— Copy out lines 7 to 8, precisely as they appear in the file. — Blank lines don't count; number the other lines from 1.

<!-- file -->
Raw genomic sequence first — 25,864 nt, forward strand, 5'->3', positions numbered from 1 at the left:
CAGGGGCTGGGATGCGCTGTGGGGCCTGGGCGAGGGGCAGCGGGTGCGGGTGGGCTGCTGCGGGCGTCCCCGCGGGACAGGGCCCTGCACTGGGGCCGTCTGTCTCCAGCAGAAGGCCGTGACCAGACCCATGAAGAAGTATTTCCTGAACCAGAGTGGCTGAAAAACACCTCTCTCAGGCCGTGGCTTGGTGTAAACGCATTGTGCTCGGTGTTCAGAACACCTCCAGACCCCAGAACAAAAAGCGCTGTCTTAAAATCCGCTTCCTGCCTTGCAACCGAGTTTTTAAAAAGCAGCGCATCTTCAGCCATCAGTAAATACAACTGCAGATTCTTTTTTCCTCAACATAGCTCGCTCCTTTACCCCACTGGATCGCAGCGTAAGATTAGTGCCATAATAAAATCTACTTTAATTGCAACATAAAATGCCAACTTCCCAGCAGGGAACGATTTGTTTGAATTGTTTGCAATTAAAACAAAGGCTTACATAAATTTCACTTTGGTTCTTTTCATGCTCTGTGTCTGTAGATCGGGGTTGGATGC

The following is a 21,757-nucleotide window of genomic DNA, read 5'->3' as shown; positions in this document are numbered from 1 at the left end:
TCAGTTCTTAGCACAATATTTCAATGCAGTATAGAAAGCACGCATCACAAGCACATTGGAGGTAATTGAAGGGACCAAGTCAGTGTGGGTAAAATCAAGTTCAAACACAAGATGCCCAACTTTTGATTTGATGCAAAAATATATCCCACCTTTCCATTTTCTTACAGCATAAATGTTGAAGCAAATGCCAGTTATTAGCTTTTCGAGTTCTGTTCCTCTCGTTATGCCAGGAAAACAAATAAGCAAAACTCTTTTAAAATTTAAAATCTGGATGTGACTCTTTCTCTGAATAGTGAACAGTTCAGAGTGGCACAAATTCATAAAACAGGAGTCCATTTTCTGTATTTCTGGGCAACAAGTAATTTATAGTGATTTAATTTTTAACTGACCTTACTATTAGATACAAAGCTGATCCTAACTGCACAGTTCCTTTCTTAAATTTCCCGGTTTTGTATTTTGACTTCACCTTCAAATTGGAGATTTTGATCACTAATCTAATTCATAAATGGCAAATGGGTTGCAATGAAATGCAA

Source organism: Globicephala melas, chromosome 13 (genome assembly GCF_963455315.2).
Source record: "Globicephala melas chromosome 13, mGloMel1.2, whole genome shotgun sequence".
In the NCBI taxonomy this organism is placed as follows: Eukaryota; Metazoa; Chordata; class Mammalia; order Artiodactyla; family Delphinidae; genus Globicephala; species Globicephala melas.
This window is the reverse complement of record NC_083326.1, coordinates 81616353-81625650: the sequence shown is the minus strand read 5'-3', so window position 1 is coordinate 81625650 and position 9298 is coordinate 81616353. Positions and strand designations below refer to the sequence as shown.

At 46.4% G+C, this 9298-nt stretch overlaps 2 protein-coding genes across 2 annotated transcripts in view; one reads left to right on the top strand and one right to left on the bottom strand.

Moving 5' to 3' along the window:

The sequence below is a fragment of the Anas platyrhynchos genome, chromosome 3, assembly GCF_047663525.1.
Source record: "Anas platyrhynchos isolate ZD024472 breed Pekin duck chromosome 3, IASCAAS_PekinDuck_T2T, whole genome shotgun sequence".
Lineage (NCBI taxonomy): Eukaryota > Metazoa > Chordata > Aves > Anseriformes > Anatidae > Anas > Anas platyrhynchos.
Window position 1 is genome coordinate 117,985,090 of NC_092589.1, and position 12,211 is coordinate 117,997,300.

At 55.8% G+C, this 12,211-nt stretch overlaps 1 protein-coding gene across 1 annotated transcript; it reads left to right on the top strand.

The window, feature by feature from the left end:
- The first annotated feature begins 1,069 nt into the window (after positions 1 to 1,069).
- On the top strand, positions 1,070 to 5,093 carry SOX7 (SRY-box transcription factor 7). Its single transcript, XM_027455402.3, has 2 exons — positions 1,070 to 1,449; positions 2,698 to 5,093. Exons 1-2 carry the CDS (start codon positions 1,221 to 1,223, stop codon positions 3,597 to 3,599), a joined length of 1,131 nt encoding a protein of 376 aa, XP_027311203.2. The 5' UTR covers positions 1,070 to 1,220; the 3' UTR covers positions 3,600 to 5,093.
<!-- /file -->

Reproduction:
In the NCBI taxonomy this organism is placed as follows: Eukaryota; Metazoa; Chordata; class Mammalia; order Artiodactyla; family Delphinidae; genus Globicephala; species Globicephala melas.
This window is the reverse complement of record NC_083326.1, coordinates 81616353-81625650: the sequence shown is the minus strand read 5'-3', so window position 1 is coordinate 81625650 and position 9298 is coordinate 81616353. Positions and strand designations below refer to the sequence as shown.